clock menu more-arrow no yes mobile

Filed under:

Forbes : The Baltimore Ravens franchise is worth $1.93 billion

Patrick Semansky/AP

On Wednesday, Forbes released their list of the World’s 50 most valuable sports teams for 2016. The Ravens are valued at $1.93 billion which represents a 29 percent increase from last year and makes them the 27th most valuable franchise in the world.

According to Forbes, the Ravens are the most valuable team in the AFC North division. The Steelers are 29th at $1.9 billion, the Browns are 47th at $1.5 billion and the Bengals are not included in the top 50. The Ravens are the 12th most valuable team in the NFL. Not bad for one of the smallest television markets in the league.

The top five teams across all leagues are the Dallas Cowboys ($4 billion), Real Madrid ($3.65 billion), Barcelona ($3.55 billion), the New York Yankees ($3.4 billion) and Manchester United ($3.32 billion). The NFL leads all professional leagues with 27 of the top 50 franchises and an average team value of $2.2 billion, followed by the NBA with eight, European soccer with eight and MLB with seven teams in the top 50.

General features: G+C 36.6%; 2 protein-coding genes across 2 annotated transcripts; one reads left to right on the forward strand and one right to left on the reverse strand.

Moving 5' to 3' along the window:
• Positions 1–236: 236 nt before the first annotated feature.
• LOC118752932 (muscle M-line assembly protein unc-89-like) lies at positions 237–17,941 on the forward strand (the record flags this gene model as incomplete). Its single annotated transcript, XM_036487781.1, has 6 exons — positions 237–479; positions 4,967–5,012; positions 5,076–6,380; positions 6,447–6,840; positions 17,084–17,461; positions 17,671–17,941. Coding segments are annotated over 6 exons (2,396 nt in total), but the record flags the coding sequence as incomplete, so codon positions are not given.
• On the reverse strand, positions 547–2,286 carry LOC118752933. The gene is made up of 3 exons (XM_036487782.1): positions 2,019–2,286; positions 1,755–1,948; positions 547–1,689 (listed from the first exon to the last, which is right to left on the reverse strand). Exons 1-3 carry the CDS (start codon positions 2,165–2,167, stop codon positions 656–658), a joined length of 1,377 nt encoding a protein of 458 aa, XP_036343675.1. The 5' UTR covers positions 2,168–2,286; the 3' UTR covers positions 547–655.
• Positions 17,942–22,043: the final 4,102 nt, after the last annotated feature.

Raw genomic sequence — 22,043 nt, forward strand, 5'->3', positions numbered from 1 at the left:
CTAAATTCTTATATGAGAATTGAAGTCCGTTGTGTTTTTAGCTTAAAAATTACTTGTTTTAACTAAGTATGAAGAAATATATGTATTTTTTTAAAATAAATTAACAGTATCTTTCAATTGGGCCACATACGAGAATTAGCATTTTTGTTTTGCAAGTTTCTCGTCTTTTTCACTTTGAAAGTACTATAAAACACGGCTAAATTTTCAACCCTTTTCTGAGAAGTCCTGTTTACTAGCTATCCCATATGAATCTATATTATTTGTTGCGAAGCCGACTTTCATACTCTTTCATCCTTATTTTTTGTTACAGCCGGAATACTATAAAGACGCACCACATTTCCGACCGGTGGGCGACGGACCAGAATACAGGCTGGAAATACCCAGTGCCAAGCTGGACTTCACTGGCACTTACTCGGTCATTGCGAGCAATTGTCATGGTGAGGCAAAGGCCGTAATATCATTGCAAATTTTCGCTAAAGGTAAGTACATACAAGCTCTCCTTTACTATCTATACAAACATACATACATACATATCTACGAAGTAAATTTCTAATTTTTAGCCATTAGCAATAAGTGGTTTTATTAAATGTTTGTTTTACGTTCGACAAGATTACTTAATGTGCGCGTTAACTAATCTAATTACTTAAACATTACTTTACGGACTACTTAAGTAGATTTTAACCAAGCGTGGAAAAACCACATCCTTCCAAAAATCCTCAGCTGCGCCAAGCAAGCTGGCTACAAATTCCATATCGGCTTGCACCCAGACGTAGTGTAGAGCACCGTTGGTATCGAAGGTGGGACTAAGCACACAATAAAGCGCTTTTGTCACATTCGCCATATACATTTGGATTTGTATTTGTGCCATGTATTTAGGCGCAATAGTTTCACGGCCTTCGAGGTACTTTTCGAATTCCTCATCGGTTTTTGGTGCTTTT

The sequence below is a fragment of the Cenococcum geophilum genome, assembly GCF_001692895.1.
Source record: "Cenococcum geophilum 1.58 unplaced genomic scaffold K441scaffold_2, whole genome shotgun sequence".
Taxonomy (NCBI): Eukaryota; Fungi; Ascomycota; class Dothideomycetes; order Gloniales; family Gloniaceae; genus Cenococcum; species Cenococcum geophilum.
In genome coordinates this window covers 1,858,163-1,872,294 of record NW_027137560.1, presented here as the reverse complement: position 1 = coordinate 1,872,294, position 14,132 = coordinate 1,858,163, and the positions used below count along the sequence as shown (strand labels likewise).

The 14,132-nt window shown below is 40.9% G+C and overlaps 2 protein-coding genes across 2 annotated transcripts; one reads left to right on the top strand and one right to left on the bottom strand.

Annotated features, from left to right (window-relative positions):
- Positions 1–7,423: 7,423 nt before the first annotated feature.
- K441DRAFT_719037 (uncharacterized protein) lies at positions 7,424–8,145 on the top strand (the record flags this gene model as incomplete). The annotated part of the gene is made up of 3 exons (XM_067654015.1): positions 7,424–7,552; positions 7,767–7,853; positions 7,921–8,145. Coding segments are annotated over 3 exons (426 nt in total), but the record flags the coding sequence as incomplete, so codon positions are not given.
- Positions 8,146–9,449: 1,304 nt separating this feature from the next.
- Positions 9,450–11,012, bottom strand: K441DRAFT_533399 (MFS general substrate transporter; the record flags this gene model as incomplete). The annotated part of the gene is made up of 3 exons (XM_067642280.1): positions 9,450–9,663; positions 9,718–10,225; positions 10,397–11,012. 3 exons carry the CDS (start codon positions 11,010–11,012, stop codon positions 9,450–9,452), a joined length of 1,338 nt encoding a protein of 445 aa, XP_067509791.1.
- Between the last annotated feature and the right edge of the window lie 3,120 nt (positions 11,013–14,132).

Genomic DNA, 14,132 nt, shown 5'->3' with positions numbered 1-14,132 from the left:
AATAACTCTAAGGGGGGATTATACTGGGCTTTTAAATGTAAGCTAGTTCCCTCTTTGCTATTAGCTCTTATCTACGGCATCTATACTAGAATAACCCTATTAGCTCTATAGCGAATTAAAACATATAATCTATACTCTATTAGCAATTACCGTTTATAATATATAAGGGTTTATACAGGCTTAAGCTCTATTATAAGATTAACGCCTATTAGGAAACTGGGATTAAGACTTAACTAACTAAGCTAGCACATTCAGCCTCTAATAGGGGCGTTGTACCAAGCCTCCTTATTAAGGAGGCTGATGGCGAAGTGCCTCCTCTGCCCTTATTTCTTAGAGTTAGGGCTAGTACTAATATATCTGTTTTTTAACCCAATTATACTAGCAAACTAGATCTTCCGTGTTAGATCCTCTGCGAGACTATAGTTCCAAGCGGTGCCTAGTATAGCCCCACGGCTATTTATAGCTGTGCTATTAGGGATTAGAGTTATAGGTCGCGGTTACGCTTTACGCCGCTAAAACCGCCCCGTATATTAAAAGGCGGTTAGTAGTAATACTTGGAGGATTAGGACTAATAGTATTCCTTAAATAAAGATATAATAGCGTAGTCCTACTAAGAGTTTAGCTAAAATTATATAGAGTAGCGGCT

Ravens team owner Steve Biscotti has benefited from dramatic appreciation. Previous owner Art Modell, desperate for a cash infusion, sold 49 percent of the team to Biscotti in 2000 for $275 million. Biscotti then exercised his option to purchase the remaining 51 percent of the team for $325 million in 2004. The NFL’s lucrative television deals fueled in large part but the popularity of fantasy football, have more than doubled the value of all teams over the last decade. In 2014, the NFL generated $2.4 billion in operating profit.

The Ravens passionate fan base has allowed the team to punch above their weight. The Ravens have sold out every game played at M&T Bank stadium since 2005. The team has experienced great success, including a recent Super Bowl Championship in 2012. Multiple publications regard the Ravens fans among the top tier of all fans in the country. These factors have allowed the team to expand their geographical footprint to outpace teams with longer histories and from larger population centers.

Does former commissioner Paul Tagliabue still believe the city of Baltimore would have been better served by building a museum with the funds earmarked for an NFL stadium? Doubtful at best.